The energy crisis, inflation and rising interest rates make a fall in Estonian real estate prices inevitable, realtors believe.
The number of offers being made for properties is declining and demand is dropping, Friday's "Aktuaalne kaamera" reported.
The time when there were three buyers interested in every available apartment is over, Pindi Kinnisvara's sales partner Peep Sooman told AK.
"Today maybe there is one," he said. "The time of sellers' dictating [the rules] is over and demand is starting to fall far short of supply."
Many people are concerned about high energy prices, rapid inflation, interest rate hikes and are generally uncertain about the future.
Consumer confidence is also far lower now than it was during the economic crisis in 2008, Sooman said.
Back then it was -29, but now it has plummeted to -45, he said citing research by the Institute of Economic Studies.
Banks have given loans on the assumption a person will be able to make repayments even if interest rates rise.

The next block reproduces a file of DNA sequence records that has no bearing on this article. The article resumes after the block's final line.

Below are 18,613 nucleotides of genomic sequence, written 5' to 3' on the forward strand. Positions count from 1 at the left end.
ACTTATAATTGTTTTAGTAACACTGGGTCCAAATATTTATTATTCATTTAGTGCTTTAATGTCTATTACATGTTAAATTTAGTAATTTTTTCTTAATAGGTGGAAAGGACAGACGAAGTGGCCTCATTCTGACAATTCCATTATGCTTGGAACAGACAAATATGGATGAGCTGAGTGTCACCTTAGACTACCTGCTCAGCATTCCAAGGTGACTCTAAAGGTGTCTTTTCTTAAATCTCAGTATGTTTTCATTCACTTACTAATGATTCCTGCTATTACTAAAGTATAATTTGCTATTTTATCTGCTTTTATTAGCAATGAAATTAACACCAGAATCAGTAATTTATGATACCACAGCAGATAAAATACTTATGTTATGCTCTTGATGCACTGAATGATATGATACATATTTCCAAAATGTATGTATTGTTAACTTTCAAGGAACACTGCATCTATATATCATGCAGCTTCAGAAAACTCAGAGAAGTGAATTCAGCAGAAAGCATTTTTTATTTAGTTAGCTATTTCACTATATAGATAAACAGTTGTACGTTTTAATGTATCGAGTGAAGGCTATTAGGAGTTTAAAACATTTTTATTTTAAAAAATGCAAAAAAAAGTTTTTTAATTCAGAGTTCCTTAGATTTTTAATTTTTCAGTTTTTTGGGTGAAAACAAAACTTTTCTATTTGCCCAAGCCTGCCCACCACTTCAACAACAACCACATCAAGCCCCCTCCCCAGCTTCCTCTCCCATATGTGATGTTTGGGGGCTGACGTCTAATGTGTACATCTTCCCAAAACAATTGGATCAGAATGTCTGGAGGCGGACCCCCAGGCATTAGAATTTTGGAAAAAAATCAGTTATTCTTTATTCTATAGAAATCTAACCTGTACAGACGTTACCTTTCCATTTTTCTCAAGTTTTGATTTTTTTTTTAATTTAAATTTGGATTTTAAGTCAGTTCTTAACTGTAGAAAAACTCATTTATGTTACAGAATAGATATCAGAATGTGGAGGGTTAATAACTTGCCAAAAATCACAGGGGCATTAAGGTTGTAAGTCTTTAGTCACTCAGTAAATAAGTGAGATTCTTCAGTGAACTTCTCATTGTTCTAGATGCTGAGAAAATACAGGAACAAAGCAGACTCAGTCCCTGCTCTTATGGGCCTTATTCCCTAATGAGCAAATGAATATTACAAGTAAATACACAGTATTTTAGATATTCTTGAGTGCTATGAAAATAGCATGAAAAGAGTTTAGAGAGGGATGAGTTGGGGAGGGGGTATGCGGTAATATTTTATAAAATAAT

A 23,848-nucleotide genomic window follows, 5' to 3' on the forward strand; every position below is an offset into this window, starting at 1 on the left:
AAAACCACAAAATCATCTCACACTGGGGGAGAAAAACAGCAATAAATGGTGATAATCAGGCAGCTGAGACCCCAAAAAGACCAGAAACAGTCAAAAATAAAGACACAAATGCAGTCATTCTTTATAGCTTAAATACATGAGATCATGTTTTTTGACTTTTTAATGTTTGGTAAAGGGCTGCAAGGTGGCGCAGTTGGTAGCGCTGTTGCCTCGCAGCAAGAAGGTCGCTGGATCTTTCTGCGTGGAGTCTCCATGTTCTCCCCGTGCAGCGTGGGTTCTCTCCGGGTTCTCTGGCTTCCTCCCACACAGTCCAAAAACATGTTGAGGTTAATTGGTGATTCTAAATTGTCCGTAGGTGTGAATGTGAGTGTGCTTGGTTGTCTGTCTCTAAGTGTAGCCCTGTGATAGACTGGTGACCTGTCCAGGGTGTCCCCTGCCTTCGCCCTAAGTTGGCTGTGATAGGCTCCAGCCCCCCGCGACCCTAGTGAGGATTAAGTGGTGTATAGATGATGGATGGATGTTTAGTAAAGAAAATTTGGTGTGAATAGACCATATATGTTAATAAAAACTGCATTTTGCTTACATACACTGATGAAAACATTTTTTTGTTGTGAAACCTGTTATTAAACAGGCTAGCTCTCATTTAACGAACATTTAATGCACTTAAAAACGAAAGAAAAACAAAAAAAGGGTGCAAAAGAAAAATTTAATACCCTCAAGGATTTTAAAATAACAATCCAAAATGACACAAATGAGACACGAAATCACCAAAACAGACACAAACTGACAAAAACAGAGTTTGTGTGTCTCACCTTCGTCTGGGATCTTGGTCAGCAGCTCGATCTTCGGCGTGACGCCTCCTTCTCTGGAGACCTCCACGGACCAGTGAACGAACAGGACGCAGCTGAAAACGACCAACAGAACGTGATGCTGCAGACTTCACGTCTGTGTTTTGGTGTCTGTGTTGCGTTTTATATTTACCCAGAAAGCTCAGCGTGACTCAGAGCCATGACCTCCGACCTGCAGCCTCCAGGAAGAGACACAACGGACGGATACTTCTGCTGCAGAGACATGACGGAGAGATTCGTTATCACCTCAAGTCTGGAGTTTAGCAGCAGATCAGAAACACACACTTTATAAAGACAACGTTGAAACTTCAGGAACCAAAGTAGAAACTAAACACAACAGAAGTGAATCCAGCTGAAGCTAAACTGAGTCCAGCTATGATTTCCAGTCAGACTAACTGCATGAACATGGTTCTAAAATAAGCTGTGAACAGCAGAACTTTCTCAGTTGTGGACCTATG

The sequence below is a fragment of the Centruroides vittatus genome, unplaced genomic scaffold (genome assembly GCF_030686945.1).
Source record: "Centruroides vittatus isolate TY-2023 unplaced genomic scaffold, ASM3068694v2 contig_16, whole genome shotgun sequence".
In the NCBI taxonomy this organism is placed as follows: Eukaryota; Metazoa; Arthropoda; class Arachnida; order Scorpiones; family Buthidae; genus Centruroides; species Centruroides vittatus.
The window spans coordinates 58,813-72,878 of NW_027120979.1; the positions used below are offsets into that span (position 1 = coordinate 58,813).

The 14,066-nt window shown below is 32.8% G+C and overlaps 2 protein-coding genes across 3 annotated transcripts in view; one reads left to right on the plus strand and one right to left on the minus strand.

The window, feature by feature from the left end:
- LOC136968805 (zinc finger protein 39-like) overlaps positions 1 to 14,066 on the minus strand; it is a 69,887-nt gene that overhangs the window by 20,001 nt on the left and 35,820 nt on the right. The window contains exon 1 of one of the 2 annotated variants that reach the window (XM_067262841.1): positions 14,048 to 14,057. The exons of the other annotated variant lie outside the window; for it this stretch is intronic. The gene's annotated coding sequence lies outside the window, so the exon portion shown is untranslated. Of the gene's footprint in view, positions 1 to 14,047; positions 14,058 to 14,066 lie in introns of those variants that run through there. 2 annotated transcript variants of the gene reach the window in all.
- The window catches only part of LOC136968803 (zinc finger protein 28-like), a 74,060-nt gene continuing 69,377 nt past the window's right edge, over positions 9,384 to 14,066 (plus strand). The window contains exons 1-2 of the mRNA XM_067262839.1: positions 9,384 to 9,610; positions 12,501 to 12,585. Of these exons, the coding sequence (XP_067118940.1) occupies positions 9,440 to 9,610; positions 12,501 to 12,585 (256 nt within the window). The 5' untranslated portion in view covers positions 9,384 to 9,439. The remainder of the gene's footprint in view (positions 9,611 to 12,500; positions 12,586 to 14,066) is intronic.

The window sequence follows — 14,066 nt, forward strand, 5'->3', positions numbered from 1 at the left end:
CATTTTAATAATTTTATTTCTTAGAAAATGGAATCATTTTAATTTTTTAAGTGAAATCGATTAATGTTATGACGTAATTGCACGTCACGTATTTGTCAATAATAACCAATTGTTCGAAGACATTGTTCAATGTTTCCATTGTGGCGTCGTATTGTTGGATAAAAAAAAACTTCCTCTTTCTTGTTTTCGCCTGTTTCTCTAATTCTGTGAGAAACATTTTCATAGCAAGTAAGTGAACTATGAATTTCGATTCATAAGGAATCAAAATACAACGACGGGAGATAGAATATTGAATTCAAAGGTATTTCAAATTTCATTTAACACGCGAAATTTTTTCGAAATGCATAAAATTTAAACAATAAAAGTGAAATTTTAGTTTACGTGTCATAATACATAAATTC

"We have told all borrowers that the first thing to do if they are having difficulty paying is to contact the bank so that possible solutions or relief can be worked out," said Anne Pärgma, head of housing loans at Swedbank.
No one knows how much property prices may fall. But this is not necessarily bad.
Ain Kivisaar, CEO of Metro Capital, said the situation is "perfectly normal" and people should not believe this situation will be as bad as the financial crash.
"When property prices fell by 30, 40, in some cases 50 percent. Something like that is certainly not on the cards," he said.
Peep Sooman also saw positive points.
"After all, society's overall purchasing power in the property market is growing. If real estate becomes more affordable, this will be good news for the people of Estonia," he said.
Editor: Marko Tooming, Helen Wright